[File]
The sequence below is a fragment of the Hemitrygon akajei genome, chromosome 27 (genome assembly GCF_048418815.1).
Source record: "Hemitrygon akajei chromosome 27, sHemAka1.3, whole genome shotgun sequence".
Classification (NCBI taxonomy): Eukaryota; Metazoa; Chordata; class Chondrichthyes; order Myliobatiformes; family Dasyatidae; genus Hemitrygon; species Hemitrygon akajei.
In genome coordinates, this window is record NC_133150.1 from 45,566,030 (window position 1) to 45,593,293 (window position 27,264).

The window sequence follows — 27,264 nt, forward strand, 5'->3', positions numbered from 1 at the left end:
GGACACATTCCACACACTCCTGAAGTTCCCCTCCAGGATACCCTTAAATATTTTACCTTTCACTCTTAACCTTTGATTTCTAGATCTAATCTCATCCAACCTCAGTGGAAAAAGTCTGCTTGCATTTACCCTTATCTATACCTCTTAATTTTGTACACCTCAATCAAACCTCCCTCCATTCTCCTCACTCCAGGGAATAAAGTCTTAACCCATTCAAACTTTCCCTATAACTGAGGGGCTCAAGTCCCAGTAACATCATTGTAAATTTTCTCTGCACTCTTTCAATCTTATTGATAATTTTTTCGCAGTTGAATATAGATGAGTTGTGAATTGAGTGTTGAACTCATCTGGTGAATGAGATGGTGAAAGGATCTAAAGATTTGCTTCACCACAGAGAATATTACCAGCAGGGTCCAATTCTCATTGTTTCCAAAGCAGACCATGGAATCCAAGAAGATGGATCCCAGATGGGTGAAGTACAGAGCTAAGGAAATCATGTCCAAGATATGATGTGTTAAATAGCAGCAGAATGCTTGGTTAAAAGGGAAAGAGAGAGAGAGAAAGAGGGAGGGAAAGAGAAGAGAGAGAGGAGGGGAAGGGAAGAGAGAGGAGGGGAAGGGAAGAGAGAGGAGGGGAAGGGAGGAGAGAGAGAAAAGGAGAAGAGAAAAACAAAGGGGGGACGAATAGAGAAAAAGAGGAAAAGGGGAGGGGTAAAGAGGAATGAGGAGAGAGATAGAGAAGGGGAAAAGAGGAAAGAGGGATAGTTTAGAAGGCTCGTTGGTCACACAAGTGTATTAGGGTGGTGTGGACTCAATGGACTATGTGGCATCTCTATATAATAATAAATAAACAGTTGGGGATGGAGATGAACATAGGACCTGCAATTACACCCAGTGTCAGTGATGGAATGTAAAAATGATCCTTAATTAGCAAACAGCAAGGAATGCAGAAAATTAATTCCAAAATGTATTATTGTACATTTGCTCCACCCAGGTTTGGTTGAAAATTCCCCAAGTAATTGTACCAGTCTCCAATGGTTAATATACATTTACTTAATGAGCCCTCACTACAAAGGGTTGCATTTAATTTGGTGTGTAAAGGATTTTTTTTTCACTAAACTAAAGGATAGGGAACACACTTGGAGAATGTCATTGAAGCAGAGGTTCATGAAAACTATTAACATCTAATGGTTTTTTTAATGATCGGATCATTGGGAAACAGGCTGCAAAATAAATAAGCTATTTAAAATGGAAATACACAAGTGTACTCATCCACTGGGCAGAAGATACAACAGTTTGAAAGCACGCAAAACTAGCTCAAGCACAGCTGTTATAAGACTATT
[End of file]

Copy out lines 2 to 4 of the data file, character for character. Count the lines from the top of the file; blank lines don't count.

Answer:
Source record: "Hemitrygon akajei chromosome 27, sHemAka1.3, whole genome shotgun sequence".
Classification (NCBI taxonomy): Eukaryota; Metazoa; Chordata; class Chondrichthyes; order Myliobatiformes; family Dasyatidae; genus Hemitrygon; species Hemitrygon akajei.
In genome coordinates, this window is record NC_133150.1 from 45,566,030 (window position 1) to 45,593,293 (window position 27,264).